“Whoa! That’s in West Michigan?!”
And Bill Boer answers with a nod. “It sure is.”
Bill and his wife, Laurie, love sharing that sort of reaction from people they meet while traveling, after mentioning where they’re from and how they patronize the Meijer Gardens. “I’ll talk about this facility and then pull up the website,” says Bill, “and right away, it’s, ‘Whoa!’”
The Boers are long-time supporters of the Gardens, and more recently the Frederik Meijer Gardens & Sculpture Foundation, ever since settling here in the 1980s one thing has remained a constant: Their love of Meijer Gardens and all it has come to represent to so many.
Bill hails from Grand Rapids originally, with degrees from Calvin, and later Indiana University, where he met Laurie. She was born in Oregon and followed her father when he took a coaching job at IU, where she earned her undergraduate degree and later a master’s in higher education.
She worked off and on in education while raising three boys all of whom followed in their father’s footsteps in attaining the rank of Eagle Scout. It was Laurie, though, who received a special pin for her role in helping earn their merit badges: “Without her,” Bill says with a laugh, “they wouldn’t have become Eagle Scouts.”
Bill has played a key role in finance for Eli Lilly, Michigan National Bank, RDV Corp., as well as the company he founded in 2005 – Grey Dunes – which assists wealthy families with investments and strategic planning.
In helping so many West Michigan families, the Boers have met many people affiliated with Meijer Gardens and the Foundation. Those relationships culminated in Bill being asked to serve on the Foundation board, a three-year commitment he gladly accepted in January 2019.
From his perspective – which includes managing billions in wealth over the years – “The Foundation is a very well-managed fund,” he asserts. “The Board members take it very seriously, and the performance has been well above market, which is what you want. To beat inflation and have it grow at the same time is key, and they’ve been very impressive in that regard. So someone who is donating money to the Foundation can be very confident that it is managed well.”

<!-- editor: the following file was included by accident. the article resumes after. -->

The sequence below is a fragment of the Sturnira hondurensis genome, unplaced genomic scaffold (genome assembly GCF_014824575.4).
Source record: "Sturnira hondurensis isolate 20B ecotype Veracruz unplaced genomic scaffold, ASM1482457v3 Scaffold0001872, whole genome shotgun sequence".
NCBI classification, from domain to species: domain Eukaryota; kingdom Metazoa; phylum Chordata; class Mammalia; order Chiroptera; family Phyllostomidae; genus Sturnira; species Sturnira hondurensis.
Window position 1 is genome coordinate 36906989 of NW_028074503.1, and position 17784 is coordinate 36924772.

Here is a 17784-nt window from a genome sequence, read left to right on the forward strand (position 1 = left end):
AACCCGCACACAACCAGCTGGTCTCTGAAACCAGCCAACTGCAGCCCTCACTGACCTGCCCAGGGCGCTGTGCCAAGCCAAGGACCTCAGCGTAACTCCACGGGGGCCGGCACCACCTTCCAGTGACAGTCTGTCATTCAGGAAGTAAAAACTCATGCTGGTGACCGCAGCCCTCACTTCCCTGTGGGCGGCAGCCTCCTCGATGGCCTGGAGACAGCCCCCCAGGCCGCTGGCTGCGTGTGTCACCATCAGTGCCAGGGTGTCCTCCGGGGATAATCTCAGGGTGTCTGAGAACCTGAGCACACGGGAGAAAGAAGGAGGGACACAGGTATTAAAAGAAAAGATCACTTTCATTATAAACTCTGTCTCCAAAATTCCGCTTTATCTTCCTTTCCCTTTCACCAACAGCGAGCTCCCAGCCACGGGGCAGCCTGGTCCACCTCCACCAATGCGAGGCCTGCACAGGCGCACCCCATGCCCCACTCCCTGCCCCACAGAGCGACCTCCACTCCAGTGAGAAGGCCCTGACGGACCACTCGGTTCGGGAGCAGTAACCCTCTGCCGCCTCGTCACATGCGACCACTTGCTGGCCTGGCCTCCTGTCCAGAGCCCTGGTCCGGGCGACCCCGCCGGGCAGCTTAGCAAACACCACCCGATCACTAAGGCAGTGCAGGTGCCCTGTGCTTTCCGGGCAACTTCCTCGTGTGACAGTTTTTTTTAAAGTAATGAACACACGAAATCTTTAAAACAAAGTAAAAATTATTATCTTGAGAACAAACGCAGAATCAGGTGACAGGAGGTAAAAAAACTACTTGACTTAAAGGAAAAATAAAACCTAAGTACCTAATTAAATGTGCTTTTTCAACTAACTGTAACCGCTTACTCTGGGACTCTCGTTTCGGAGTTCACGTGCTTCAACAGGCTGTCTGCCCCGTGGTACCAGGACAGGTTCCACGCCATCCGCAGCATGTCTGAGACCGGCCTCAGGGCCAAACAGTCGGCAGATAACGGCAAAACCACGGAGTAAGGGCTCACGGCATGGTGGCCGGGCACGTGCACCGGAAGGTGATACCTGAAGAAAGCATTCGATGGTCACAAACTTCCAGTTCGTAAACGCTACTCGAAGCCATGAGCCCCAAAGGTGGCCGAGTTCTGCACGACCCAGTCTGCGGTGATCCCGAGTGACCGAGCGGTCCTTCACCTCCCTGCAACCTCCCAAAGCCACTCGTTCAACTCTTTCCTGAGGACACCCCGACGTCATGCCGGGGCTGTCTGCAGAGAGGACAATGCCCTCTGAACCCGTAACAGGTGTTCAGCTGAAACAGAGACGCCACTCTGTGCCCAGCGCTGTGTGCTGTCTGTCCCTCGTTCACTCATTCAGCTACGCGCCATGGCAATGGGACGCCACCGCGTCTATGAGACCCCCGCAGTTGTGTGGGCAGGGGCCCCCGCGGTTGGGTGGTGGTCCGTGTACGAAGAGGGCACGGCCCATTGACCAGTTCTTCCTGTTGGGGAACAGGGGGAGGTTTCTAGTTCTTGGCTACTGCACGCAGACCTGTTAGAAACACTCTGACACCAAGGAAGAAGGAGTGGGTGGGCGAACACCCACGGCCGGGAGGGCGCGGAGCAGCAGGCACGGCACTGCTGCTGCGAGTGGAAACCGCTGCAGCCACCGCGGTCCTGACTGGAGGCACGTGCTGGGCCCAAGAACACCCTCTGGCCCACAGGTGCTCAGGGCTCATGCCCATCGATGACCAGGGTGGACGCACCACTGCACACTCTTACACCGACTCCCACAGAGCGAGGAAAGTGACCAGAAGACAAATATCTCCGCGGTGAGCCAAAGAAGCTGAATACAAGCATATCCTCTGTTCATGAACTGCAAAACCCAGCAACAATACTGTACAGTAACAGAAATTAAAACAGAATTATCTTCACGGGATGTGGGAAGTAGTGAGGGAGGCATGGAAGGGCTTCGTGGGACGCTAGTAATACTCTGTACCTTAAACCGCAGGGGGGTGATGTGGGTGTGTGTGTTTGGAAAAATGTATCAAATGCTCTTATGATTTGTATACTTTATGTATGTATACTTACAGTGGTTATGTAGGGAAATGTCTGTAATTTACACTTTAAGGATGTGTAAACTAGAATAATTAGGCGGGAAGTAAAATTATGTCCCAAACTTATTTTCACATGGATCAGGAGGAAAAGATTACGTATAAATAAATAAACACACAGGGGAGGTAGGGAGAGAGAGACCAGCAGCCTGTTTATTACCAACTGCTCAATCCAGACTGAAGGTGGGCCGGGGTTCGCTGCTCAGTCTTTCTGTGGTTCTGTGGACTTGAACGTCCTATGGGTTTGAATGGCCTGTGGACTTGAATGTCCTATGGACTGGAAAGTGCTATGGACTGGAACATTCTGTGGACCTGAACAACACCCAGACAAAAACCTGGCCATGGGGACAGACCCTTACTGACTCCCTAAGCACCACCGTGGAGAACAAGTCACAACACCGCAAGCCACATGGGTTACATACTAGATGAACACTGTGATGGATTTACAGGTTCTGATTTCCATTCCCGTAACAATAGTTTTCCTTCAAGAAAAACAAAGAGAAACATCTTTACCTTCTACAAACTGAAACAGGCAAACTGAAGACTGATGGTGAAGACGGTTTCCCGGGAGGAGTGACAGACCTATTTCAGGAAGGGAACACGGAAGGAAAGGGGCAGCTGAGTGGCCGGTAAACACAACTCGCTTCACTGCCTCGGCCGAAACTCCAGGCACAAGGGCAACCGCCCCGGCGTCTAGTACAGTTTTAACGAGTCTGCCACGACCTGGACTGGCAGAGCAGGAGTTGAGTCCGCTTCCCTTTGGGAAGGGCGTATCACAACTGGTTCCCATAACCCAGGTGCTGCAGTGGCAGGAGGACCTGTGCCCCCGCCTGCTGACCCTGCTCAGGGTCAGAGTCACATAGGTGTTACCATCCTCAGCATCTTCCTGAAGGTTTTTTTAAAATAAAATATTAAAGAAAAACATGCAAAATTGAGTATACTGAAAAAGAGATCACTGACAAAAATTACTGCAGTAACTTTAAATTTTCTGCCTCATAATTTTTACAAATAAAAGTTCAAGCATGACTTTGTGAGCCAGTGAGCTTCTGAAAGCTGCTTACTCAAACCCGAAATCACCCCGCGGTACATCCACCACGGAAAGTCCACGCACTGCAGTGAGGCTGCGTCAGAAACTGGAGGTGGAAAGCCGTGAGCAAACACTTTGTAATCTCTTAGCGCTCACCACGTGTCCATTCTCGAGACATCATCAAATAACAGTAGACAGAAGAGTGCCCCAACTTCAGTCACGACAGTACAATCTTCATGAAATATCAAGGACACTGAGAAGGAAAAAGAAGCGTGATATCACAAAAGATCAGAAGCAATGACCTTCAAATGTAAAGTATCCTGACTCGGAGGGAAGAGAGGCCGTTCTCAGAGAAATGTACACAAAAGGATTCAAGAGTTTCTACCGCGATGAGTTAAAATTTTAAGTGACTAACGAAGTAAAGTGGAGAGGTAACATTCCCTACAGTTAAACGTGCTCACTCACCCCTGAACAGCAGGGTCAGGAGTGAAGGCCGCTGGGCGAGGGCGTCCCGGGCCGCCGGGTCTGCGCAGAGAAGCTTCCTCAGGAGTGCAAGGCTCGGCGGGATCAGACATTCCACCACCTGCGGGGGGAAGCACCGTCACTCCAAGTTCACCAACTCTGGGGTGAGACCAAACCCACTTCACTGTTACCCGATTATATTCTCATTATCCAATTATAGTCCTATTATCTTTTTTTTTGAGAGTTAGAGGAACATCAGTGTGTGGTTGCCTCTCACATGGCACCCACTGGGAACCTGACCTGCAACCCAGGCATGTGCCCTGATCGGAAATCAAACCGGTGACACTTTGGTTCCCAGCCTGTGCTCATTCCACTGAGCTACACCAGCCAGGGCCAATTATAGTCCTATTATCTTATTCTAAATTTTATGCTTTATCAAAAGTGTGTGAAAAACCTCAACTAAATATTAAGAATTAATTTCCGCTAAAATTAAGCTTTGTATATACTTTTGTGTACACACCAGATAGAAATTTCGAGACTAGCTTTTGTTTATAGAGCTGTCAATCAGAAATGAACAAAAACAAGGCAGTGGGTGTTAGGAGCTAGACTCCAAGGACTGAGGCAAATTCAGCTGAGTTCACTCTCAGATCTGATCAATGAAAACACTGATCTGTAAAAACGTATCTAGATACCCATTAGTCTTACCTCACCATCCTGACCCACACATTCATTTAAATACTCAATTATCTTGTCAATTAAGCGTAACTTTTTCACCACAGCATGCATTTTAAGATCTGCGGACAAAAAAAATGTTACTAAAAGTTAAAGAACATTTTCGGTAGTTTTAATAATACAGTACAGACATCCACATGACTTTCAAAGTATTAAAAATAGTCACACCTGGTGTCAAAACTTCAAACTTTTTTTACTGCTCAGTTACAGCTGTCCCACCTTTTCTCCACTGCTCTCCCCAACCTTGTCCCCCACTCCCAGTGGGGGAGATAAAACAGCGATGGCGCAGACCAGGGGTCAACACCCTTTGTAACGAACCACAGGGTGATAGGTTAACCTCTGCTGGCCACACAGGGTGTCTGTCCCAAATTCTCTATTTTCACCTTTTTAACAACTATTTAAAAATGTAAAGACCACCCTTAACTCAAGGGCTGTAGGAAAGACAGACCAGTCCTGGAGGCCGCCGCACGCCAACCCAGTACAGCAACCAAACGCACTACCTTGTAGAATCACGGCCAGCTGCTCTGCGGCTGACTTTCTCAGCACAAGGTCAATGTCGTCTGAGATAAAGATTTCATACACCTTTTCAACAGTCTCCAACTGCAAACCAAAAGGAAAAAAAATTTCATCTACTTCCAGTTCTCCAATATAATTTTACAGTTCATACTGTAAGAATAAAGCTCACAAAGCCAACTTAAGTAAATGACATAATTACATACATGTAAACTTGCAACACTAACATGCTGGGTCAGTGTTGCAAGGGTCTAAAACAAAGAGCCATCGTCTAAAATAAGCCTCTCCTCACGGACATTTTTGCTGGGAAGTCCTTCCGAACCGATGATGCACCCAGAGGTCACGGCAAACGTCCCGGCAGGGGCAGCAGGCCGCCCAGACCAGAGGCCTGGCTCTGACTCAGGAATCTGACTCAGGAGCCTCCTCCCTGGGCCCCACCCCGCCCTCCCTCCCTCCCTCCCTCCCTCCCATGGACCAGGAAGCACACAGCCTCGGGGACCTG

They’re just as duly impressed with Meijer Gardens. “It’s the vision that I admire so much,” says Laurie, “developing a piece of land that grew from a little garden society. They think as big as they can and then see what might happen. The Meijer family finances had a lot to do with it, but you need the vision first, and in developing that vision, they made it into something truly special.”
The Boers donate their time and treasure believing that they’re called to give back to their schools, church, non-profits and other community touchstones. “That’s what we do, we give back, he says. “And if you can influence other people to give, you consider that, too.”
Bill and Laurie both emphasize that giving can mean more than money: “The Gardens couldn’t operate if not for the volunteers,” Laurie observes. “That’s such a huge gift in itself.”
The Boers believe that many people are inspired to donate to the Foundation and Gardens based on the example the Meijer family set and continues to practice today: “They’ve been so generous,” says Bill, “and continue to be real down-to-earth and humble people.”
These days, it’s especially thrilling for Laurie and Bill to bring their two granddaughters – Grace, 4, and Kathryn, nearly 2 – to Meijer Gardens. And let’s not forget Laurie’s mother, Fran Bell, who just turned 90 and makes her way through the flora and sculptures with help from the tram. “It’s so accessible for everybody here,” says Laurie. “They think of everything…and everybody.”
“It’s a world-class facility,” adds Bill, “and with so many different components. It’s just so unique, which makes us all the more proud of West Michigan.”